AP World History: Modern Short-Answer Questions

How to Approach AP World History: Modern Short-Answer Questions

The short-answer part of the AP World History: Modern Exam, which appears after the multiple-choice questions, consists of four questions—and you must answer three. You have 40 minutes to answer three short-answer questions in Section I, Part B of the exam, which gives you about 13 minutes per question.

Unlike the DBQ and LEQ later in the exam, your response to each short-answer question will be a brief, to-the-point answer to each question’s three required tasks. You should use complete sentences, but there is no need to write a thesis or provide any additional information.

The types of short-answer questions will always be the same:

  1. Question 1 is based on a secondary source or sources. For instance, you might be asked to provide historical evidence to support or refute a historian’s argument about a historical trend.
  2. Question 2 is based on a primary source or sources. For instance, you might be asked to explain how a historical image reflects a development in that culture.
  3. Question 3 and Question 4 do not provide sources and include only the three required tasks. You will choose EITHER Question 3 or Question 4. Question 3 will cover the period from 1200– 1750. Question 4 will cover the period from 1750–2001.

AP World History: Modern Short-Answer Strategy

Before walking through a sample prompt step-by-step, let’s look at some special considerations for short-answer questions:

  • Carefully analyze the source stimulus—which could be a passage or image—on questions 1 and 2. Note key details, look for relevant information in the titles and source information, and paraphrase in your own words the main purpose of the source.
  • Since each short-answer question consists of three tasks (A, B, and C), read through all three tasks before you begin planning your response. Some tasks may be related to each other (such as providing multiple historical examples), so you want to be sure you have an understanding of all the required tasks before you dive in.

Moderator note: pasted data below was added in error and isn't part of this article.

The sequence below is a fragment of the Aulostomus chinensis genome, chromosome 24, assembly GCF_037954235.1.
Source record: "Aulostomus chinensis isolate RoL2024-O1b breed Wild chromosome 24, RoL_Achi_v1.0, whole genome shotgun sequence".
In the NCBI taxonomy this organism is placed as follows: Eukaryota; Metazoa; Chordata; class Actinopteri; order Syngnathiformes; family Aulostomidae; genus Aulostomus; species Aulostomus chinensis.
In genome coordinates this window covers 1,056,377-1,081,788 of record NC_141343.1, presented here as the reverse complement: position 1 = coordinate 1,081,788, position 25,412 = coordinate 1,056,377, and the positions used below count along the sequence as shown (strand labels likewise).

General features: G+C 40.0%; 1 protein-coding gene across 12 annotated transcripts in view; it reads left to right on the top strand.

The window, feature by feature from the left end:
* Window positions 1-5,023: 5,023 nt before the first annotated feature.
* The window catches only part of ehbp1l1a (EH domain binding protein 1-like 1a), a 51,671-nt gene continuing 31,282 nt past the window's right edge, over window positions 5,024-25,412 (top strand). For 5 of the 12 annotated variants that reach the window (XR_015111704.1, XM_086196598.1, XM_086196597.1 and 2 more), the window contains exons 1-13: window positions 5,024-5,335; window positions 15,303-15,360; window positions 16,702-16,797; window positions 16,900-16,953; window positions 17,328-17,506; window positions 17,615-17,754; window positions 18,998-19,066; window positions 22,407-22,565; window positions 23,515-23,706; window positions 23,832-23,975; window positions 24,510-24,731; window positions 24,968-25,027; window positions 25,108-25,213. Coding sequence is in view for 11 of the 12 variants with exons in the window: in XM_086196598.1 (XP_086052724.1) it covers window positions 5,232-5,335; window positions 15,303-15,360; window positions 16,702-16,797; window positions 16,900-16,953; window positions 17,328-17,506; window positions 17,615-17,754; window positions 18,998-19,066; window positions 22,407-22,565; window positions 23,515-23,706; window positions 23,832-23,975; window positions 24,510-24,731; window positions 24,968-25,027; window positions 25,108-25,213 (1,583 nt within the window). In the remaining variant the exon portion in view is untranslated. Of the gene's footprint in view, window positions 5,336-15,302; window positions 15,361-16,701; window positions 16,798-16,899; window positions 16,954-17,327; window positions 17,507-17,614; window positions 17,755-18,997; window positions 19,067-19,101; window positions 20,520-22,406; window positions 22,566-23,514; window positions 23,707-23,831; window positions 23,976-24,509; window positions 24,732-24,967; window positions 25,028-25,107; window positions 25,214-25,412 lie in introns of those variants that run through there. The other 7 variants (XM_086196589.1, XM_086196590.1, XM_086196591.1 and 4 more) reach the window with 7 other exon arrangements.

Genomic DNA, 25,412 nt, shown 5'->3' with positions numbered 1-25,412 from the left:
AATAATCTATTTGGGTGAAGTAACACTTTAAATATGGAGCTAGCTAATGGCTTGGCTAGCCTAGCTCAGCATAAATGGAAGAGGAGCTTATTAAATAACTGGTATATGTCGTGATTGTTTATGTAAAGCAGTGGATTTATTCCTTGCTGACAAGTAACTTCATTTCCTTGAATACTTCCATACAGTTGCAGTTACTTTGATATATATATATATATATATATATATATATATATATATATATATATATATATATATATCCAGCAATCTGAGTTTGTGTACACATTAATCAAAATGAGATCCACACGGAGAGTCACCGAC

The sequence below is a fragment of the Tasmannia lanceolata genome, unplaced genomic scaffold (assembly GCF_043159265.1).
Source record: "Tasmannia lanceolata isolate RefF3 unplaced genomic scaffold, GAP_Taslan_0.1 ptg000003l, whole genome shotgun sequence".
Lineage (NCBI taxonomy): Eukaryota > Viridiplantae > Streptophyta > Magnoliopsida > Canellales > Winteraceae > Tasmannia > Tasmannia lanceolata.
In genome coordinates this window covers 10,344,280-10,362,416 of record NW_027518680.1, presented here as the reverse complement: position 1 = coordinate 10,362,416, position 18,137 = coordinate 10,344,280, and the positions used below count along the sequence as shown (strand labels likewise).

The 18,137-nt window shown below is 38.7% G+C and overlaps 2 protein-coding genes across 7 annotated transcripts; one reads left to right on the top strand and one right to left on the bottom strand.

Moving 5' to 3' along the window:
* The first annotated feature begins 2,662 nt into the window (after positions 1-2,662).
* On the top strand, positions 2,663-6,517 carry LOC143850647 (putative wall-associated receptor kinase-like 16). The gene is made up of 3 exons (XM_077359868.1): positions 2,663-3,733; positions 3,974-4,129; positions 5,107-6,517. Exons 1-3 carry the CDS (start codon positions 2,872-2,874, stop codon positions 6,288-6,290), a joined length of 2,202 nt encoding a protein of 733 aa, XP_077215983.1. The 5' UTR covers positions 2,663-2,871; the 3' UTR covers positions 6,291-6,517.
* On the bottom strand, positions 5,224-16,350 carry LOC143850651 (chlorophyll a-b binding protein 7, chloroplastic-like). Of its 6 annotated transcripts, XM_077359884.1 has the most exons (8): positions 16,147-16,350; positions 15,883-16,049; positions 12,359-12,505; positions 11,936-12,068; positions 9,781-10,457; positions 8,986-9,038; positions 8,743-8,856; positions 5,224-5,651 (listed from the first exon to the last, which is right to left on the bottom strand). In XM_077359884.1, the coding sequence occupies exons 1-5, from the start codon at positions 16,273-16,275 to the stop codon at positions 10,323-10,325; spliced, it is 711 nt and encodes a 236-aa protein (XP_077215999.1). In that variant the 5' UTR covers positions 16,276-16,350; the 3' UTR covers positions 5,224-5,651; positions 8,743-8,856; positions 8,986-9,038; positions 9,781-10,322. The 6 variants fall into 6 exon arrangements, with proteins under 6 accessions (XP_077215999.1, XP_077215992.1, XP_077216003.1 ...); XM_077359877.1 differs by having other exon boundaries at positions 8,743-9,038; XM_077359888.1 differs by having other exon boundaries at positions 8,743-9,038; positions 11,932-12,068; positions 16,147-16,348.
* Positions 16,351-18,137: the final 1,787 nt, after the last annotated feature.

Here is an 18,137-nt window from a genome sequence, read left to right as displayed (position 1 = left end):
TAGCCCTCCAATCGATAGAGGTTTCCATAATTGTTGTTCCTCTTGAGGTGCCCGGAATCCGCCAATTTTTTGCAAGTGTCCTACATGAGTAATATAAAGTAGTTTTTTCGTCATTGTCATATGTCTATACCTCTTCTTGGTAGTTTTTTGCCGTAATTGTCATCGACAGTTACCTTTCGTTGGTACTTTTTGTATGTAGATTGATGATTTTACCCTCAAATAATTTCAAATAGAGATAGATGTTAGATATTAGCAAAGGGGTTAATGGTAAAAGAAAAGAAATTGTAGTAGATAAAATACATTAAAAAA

• Short-answer questions do not require a thesis statement or an organized essay response. Directly and concisely address each required task, then move on.
  • You will choose EITHER Question 3 or Question 4. Read both questions and consider which one you feel more confident about, keeping in mind that you’ll need to be able to explain each part of your response and provide relevant examples. If needed, quickly begin planning one or both questions to help you determine which question to answer in full.
  • You may answer the short-answer questions in any order, as long as you write your responses on the corresponding pages of your response booklet. Begin with whichever question you feel most confident about—be sure you give about a third of your time to each question, since each is weighted the same in your score. The following is a step-by-step walk-through of a sample short-answer question.

Sample AP World History: Modern Short-Answer Question

Use the passage below to answer all parts of the question that follows.

“Since the decline of Gothic* architecture the ideas which have prevailed respecting it have been for the most part confused and incorrect. Until recently this art has received little serious attention. The very name Gothic originated in a spirit of contempt which has naturally precluded any disposition to study, as it deserves, this splendid manifestation of human genius. The architects and amateurs of the schools in Italy, where the revival of taste for antique art had led to an abandonment of medieval forms of design, could not be expected to admire anything so far removed from the spirit of the art which was in fashion during the sixteenth century. . .

Finally, it should be considered that the Gothic edifice, with its myriads of sculptured forms, was like a vast open page whereon were written, in imagery which the most illiterate could read, the legends and traditions of the medieval faith. These legends and traditions must be reckoned among the chief sources of inspiration and stimulus to the imaginations of the Gothic builders. They appealed to the warmest sympathies and quickened the highest aspirations of the people, and filled them with devotion to the fabric which they sought to make, at whatever cost of labour and of treasures, a fitting expression of their beliefs and hopes. . . . Of the greater cathedrals the one in which the Gothic principles were first distinctly and systematically carried out is that of Notre Dame in Paris. Here is a vast nave so admirably roofed with stone that the work has lasted intact for seven hundred years, and will probably, if not wantonly injured, last for centuries to come.”

Charles Herbert Moore, Development and Character of Gothic Architecture, 1890